That’s me! 3.2 Stars, depending on how many others are unfamiliar with those two theme entries… And interesting twist on the category theme nonetheless and a well-filled puzzle.
Evan Birnholz’s Wall Street Journal crossword, “Special Education” — pannonica’s write-up
Good luck finding any of these MAJORs (98d) in a reputable course catalog.
- 23a. [The study of Muppet news flashes?] GONZO JOURNALISM, referring to the beak-nosed character.
- 32a. [The study of erotic literature?] BODY ENGLISH. Am now thinking of The Pillow Book, but “body Chinese” is iffy at very best.
- 50a. [The study of the Springfield Isotopes?] TEAM CHEMISTRY. Simpsons reference.
- 64a. [The study of the altered ego?] REVERSE PSYCHOLOGY. Not feeling this one, but perhaps that’s just how it was intended I react?
- 86a. [The study of selling the joke] FUNNY BUSINESS.
- 96a. [The study of great plays at the plate?] HOME THEATER. A second baseball-tinged themer?
- 114a. [The study of magic markets?] VOODOO ECONOMICS, which doesn’t stray far from the original sense of the phrase.
Amusing theme, but it feels both a bit slight in concept and a little bumpy in execution. Fortunately, the ballast fill was overall interesting and there were some genuine clue highlights.
- The long downs are excellent: ECOSYSTEMS, LIMESTONE [Makeup of the Great Sphinx], E-COMMERCE (undermined by 99d E-ZINE), and THAT’S RIGHT, which parallels both ways the clue [“Oh, yeah!”] can be interpreted (abrupt realization or celebratory declaration, though the comma shades it slightly more strongly to the former sense).
- 13d [Cartesian conclusion] ––M. Once again, will it be I AM or SUM? Was hoping 10a [First name at Woodstock] would help me, but I dropped in ARLO which didn’t work with either possibility. Then I put in JELL-O at 10d for [Quivery dessert], for J––– across. JOAN Baez! No. “Oh, it’s an I for I AM, JONI Mitchell!” No. Finally I nailed it with JIMI Hendrix, boy did I feel smart. Eventually.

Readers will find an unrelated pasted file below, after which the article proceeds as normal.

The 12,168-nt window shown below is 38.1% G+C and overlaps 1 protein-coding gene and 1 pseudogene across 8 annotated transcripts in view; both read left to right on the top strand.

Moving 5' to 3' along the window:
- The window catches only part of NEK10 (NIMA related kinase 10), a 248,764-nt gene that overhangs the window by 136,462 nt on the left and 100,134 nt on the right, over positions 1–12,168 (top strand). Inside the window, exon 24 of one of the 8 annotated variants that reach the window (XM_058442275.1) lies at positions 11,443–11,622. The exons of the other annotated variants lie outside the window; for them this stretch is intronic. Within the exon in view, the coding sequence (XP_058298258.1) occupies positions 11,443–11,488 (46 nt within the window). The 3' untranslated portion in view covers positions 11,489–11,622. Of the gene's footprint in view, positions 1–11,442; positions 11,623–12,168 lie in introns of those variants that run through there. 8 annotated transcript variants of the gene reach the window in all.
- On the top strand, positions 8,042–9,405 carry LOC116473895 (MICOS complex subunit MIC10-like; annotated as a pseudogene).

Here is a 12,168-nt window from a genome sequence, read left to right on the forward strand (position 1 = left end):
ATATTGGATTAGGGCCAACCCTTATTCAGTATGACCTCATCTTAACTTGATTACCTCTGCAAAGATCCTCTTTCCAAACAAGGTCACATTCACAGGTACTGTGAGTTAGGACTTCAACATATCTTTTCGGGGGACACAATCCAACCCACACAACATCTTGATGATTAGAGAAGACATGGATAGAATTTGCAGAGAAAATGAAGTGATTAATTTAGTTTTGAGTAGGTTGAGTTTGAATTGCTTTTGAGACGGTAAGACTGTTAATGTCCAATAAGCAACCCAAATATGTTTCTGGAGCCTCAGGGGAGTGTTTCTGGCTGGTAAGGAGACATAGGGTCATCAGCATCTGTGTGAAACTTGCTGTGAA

- Favorite clue: the slyly deceptive 93a [Sound in one’s head] SANE, but only because TINNITUS is a little too long. Twice as long, actually. Also really liked 105a [Put on] CONNED or DONNED?
- 45d, 62a: [Like some poetry] LYRIC crossing ODIC. 110d [Spot] SITE, 112d [Spot] ESPY (the two separated by SCUM, alas). 70d [Decrease] DROP, 71d [Increase] RISE; nice touch, especially in the WSJ, with its market-watching ways.
More deft cluing throughout, good puzzle, about average.
Maybe NYT shoulda used this Ship of Fools by World Party
Liked the puzzle, specially the layout.
I did not get the feel that this was a real crossword puzzle, the first time I have ever had that experience. It felt like a series of 12 trivia questions. The puzzle was very easy (except for anole/perec). but not especially enjoyable filling in all those three-letter entries.
Did not know Perec, but anole I know well.
Liked a lot of the 15s on this one, which is great, considering how many there are. Nobody likes a “one” phrase, and “gasoline station” is something no one ever says or writes, but the rest were pretty tight.
Life: a user’s manual is a wonderful if hefty book and I recommend it. Am surprised Georges PEREC is not so well known among the solverati; he has an abiding interest in playing with language and is responsible for perhaps the most famous lipogrammatic novel of our day, the e-less A Void (La Disparition in French). Oh, and ANOLE was also a gimme for me. All over the Caribbean and the southeastern US; they used to be (still are?) sold in pet stores as inexpensive “chameleons” because they can change from green to brown and points in between.
Don’t have a problem with GASOLINE STATION, but I do with TOP UP as clued (convertible “setting”?!)—that locution isn’t “in the language” for that context. Better for it, in fact, to have been cross-referenced to that GASOLINE STATION.
And really, has no one (I’ve peeked at other blogs) decried THE SAHARA DESERT?
I hate ARN.
Am I the only one who wants to see ARN clued as [Device used for shootin’?]